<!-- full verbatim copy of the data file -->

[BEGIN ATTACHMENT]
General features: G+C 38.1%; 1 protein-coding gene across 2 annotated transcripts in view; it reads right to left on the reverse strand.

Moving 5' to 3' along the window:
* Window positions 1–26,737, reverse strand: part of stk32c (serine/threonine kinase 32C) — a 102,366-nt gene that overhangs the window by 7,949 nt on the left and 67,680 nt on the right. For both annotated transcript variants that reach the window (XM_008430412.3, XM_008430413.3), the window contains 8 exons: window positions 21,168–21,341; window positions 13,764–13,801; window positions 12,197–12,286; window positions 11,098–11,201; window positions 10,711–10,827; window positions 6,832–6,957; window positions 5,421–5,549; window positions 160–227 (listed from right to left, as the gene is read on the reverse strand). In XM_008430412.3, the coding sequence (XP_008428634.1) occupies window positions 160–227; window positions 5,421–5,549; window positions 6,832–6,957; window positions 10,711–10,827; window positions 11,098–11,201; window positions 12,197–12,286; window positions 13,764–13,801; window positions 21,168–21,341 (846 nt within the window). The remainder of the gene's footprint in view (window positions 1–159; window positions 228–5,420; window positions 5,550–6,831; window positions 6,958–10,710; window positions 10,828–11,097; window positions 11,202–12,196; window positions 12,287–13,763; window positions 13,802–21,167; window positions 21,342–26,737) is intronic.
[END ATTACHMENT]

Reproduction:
General features: G+C 38.1%; 1 protein-coding gene across 2 annotated transcripts in view; it reads right to left on the reverse strand.

Moving 5' to 3' along the window:
* Window positions 1–26,737, reverse strand: part of stk32c (serine/threonine kinase 32C) — a 102,366-nt gene that overhangs the window by 7,949 nt on the left and 67,680 nt on the right. For both annotated transcript variants that reach the window (XM_008430412.3, XM_008430413.3), the window contains 8 exons: window positions 21,168–21,341; window positions 13,764–13,801; window positions 12,197–12,286; window positions 11,098–11,201; window positions 10,711–10,827; window positions 6,832–6,957; window positions 5,421–5,549; window positions 160–227 (listed from right to left, as the gene is read on the reverse strand). In XM_008430412.3, the coding sequence (XP_008428634.1) occupies window positions 160–227; window positions 5,421–5,549; window positions 6,832–6,957; window positions 10,711–10,827; window positions 11,098–11,201; window positions 12,197–12,286; window positions 13,764–13,801; window positions 21,168–21,341 (846 nt within the window). The remainder of the gene's footprint in view (window positions 1–159; window positions 228–5,420; window positions 5,550–6,831; window positions 6,958–10,710; window positions 10,828–11,097; window positions 11,202–12,196; window positions 12,287–13,763; window positions 13,802–21,167; window positions 21,342–26,737) is intronic.